The answer to your "Are they old enough" question is generally "Yes. The oldest is old enough, and probably the middle one too." They're old enough to cut up their own apples & veggies because you're teaching them how to do it safely and then (this is the important part) keeping an eye on them while you're doing it all together. That means three knives and three cutting boards, and eventually four. Ideally with separate food prep stations you won't have peanut contamination, but you know how to handle that better than I do.
I'm not sure I understand why do you care what temperature their dinner leftovers are. More to the point, which is more important to you: having more free time to spend with your family, or ensuring that your kids have a hot lunch? They can put together the next day's lunch right after dinner, keep it chilled safely in the fridge overnight, and take it to school in a paper bag or a thermos pack. It'll be fine by the time they open it up.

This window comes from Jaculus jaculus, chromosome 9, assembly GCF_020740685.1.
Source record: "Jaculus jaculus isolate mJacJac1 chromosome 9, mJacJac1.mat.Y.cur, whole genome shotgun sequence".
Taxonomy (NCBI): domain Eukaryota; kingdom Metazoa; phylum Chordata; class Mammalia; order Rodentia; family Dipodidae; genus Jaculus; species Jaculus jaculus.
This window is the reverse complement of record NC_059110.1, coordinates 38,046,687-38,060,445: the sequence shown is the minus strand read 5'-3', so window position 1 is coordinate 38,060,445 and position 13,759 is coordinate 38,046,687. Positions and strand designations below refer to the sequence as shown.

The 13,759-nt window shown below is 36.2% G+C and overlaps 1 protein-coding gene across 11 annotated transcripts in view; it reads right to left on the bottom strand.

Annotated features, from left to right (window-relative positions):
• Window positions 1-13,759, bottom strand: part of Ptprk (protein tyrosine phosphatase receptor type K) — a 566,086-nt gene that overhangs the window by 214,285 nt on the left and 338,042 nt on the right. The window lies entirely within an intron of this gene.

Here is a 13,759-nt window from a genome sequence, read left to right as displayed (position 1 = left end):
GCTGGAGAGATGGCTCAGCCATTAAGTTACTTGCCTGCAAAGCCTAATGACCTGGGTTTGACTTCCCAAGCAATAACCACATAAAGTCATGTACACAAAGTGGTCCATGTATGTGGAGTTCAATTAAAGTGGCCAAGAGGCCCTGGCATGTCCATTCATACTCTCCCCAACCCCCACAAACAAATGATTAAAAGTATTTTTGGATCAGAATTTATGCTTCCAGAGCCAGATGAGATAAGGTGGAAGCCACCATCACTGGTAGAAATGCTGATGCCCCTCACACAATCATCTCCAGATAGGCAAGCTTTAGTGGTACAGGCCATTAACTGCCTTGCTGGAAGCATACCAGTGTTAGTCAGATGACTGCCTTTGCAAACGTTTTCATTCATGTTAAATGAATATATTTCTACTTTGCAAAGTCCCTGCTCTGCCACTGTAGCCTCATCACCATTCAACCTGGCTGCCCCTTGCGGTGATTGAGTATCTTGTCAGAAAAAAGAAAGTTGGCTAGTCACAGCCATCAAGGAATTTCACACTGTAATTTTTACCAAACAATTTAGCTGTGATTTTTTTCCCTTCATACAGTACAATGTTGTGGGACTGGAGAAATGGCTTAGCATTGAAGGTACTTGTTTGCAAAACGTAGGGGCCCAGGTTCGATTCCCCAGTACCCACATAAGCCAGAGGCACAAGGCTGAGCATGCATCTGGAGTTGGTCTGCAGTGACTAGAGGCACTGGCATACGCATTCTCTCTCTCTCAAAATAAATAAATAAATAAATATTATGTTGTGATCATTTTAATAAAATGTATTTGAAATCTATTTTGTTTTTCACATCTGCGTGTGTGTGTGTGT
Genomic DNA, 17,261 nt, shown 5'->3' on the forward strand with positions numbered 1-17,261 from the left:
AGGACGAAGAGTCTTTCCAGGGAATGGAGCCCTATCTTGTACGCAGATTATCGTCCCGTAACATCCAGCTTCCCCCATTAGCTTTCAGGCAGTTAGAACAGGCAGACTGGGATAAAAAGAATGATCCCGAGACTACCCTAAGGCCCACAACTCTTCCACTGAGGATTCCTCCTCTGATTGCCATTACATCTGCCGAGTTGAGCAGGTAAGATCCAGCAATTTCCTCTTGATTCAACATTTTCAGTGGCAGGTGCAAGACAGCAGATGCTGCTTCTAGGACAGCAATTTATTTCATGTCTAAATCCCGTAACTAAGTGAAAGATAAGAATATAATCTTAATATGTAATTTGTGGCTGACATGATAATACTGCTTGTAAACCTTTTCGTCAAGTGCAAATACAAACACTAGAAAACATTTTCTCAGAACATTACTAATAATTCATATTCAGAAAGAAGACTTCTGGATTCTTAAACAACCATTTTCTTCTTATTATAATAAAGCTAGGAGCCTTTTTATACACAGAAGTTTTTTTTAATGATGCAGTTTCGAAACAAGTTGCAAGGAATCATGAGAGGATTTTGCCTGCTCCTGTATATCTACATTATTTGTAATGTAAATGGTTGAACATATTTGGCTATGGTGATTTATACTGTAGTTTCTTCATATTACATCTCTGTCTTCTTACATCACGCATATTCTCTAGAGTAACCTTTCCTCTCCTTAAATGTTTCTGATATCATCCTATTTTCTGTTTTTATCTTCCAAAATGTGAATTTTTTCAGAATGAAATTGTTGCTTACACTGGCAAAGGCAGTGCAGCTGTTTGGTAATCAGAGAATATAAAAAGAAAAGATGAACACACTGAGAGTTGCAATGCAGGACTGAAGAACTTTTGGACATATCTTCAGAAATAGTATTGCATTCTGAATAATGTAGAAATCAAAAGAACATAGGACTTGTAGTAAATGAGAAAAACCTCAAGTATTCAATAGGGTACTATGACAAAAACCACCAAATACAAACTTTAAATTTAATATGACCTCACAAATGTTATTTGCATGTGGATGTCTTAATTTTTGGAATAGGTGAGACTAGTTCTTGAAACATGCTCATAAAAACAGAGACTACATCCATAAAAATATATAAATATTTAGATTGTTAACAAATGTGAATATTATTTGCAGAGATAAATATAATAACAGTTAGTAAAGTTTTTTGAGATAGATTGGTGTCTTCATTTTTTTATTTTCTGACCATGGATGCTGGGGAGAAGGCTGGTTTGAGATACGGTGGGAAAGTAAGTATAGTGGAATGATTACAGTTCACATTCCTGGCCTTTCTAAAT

Laundry: How do economies of scale work in with that? I do think at least my 7yo would be capable of doing laundry, and would probably get a kick out of it, but he doesn't own enough clothes to make a full load and I really don't like running the machine to do small loads. So I combine everyone's laundry and sort by color, only doing a load when there's a full load of darks, lights, whites, towels/rags, or diapers. Did your daughter have enough clothes to get a whole load without running out of things to wear?